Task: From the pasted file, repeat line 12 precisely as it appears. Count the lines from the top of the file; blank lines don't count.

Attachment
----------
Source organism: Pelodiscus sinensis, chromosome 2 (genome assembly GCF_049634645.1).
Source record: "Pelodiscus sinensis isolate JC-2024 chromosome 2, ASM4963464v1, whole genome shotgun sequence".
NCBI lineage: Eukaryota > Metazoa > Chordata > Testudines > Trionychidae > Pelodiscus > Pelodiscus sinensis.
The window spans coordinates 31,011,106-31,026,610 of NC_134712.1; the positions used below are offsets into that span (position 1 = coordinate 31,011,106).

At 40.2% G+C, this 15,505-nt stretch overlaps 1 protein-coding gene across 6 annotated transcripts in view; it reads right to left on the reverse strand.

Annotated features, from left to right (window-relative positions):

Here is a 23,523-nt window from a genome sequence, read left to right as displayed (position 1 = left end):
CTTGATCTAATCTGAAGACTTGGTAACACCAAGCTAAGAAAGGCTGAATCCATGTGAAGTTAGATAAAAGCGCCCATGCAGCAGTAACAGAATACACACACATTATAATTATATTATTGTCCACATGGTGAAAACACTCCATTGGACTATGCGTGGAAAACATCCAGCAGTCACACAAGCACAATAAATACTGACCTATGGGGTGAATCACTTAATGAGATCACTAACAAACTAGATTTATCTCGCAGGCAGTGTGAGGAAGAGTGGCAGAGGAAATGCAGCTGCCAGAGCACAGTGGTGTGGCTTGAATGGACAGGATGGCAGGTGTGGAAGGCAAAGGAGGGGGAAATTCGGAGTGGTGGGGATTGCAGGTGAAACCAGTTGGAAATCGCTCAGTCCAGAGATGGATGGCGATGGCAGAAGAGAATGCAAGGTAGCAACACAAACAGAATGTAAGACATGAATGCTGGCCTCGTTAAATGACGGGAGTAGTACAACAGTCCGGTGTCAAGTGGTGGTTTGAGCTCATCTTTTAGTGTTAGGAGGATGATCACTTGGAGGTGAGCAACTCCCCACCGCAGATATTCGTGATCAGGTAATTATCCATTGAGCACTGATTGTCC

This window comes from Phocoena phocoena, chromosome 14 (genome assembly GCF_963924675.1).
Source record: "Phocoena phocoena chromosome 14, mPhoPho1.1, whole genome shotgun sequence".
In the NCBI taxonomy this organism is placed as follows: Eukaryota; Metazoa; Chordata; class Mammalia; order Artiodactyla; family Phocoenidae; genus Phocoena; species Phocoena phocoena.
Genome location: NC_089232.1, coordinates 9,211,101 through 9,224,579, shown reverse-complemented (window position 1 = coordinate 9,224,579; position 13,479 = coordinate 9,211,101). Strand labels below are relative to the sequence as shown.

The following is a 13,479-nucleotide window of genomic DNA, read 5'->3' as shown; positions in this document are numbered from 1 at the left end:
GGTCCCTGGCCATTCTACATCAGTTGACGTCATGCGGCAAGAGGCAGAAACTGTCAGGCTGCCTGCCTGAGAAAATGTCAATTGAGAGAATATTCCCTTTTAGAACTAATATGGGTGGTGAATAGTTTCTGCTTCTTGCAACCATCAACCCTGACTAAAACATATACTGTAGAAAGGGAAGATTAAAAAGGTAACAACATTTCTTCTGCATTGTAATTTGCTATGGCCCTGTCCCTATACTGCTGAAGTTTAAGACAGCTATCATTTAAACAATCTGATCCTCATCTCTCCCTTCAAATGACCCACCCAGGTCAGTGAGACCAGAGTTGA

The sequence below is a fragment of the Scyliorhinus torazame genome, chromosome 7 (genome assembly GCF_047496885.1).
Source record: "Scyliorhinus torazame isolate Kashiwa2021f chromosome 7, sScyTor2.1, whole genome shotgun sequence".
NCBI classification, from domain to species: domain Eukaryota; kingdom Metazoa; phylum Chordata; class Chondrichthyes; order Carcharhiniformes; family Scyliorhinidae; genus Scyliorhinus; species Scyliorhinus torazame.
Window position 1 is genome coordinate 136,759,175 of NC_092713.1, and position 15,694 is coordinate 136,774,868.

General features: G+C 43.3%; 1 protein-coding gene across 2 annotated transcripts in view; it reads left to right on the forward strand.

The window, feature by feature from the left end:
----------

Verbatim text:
Genome location: NC_089232.1, coordinates 9,211,101 through 9,224,579, shown reverse-complemented (window position 1 = coordinate 9,224,579; position 13,479 = coordinate 9,211,101). Strand labels below are relative to the sequence as shown.